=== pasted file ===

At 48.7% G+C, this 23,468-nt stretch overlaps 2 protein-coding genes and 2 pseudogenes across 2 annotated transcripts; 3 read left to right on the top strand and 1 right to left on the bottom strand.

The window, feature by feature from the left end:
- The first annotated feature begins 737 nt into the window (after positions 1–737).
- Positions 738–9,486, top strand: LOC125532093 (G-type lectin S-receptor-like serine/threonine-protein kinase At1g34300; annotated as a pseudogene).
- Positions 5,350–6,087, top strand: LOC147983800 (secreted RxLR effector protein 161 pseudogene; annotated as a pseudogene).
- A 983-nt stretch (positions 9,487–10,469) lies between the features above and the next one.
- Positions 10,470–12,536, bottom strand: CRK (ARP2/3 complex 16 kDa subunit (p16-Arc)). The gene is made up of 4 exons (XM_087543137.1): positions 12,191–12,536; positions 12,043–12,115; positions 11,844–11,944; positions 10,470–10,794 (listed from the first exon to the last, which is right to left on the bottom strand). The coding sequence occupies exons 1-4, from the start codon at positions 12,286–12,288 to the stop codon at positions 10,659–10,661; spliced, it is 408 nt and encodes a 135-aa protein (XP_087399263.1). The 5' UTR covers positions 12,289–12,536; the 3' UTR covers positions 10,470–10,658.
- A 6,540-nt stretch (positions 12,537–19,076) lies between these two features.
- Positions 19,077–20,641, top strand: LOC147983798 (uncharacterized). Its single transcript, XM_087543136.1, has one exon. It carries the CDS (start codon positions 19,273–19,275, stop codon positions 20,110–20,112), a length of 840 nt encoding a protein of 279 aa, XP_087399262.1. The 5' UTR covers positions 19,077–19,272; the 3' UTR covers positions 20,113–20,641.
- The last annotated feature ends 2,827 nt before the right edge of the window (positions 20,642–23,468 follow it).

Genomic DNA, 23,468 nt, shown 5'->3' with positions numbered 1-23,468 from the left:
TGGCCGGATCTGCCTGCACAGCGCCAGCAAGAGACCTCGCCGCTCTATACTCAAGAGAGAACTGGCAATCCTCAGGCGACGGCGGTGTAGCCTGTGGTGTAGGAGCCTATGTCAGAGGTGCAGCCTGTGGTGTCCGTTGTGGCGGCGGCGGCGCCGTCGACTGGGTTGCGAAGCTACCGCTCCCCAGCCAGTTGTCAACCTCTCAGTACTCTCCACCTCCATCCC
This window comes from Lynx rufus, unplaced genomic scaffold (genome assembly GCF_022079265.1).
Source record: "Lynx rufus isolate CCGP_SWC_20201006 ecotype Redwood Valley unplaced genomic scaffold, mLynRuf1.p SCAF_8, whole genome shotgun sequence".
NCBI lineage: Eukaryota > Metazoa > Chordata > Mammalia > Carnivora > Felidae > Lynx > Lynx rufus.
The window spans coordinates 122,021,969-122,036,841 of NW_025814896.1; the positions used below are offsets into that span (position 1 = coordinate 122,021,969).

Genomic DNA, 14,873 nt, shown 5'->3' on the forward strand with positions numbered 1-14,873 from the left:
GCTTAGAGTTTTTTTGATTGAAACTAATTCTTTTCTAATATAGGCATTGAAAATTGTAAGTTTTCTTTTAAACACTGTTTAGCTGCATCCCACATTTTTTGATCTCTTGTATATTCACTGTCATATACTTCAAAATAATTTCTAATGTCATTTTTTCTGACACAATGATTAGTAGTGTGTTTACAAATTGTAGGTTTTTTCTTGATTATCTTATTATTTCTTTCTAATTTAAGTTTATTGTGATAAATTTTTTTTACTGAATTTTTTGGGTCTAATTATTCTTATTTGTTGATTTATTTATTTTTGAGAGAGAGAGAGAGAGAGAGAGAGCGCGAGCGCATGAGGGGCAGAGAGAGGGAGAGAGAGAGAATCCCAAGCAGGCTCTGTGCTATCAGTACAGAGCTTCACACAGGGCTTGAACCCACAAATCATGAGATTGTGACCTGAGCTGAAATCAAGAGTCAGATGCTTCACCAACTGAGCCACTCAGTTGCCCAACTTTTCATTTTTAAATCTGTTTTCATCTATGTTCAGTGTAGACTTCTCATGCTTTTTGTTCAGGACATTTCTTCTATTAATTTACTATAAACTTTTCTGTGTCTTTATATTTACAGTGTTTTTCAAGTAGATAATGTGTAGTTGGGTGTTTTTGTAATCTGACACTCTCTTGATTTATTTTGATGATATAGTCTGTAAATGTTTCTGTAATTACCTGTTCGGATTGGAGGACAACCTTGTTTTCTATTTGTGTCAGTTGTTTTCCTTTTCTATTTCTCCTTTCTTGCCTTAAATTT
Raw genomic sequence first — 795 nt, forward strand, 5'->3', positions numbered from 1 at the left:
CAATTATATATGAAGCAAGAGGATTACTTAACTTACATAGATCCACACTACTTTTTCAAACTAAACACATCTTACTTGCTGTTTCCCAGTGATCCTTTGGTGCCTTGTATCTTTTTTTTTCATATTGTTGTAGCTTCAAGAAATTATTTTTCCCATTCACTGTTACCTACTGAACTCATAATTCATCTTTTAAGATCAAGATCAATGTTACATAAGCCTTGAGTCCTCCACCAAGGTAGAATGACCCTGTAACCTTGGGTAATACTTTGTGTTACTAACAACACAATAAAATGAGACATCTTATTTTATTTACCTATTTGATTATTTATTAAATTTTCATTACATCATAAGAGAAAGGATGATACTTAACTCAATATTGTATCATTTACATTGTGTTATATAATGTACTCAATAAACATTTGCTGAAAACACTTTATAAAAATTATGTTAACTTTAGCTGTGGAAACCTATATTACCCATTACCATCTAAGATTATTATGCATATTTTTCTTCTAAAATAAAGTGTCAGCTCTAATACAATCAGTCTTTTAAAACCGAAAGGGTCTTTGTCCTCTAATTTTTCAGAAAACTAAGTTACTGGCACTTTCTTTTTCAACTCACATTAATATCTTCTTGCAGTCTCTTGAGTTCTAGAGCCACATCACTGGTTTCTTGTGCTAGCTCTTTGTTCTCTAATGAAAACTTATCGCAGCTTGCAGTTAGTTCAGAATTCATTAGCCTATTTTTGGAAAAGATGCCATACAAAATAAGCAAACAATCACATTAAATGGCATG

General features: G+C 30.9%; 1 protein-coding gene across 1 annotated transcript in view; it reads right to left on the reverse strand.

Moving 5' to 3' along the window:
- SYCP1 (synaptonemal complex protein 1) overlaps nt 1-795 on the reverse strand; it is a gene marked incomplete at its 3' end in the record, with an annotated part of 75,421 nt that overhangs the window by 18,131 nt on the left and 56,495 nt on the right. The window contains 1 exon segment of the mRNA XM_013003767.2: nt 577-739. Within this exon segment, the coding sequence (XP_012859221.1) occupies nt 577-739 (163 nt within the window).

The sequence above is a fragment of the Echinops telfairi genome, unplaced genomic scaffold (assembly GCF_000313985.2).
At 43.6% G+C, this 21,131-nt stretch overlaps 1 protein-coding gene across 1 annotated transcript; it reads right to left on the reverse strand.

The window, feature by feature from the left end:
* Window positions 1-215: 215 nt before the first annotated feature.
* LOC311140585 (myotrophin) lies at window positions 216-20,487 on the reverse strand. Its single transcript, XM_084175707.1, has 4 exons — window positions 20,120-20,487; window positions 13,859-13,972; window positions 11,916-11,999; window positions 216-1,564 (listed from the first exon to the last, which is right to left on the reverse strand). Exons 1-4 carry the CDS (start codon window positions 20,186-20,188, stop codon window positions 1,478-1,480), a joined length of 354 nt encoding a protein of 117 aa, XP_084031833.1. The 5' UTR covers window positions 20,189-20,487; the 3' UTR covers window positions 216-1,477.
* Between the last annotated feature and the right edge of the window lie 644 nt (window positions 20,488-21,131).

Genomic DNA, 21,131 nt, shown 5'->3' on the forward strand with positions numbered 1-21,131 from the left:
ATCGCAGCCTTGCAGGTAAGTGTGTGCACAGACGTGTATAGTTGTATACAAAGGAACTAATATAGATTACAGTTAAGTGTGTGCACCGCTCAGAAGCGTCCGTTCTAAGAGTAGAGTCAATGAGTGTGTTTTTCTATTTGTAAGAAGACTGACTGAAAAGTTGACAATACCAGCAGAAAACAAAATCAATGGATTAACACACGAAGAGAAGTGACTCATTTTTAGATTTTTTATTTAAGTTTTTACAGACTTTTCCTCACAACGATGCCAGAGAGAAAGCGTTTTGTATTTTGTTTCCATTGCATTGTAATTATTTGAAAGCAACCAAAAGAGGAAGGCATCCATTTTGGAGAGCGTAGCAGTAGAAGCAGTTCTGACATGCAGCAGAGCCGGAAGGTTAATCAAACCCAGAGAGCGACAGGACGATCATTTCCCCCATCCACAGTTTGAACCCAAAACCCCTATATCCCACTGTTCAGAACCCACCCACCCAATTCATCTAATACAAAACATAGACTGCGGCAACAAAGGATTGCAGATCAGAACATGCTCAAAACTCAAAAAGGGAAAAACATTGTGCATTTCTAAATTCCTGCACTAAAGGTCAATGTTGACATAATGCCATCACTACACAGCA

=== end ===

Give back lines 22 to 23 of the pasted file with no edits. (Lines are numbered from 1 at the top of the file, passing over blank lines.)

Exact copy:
Moving 5' to 3' along the window:
- SYCP1 (synaptonemal complex protein 1) overlaps nt 1-795 on the reverse strand; it is a gene marked incomplete at its 3' end in the record, with an annotated part of 75,421 nt that overhangs the window by 18,131 nt on the left and 56,495 nt on the right. The window contains 1 exon segment of the mRNA XM_013003767.2: nt 577-739. Within this exon segment, the coding sequence (XP_012859221.1) occupies nt 577-739 (163 nt within the window).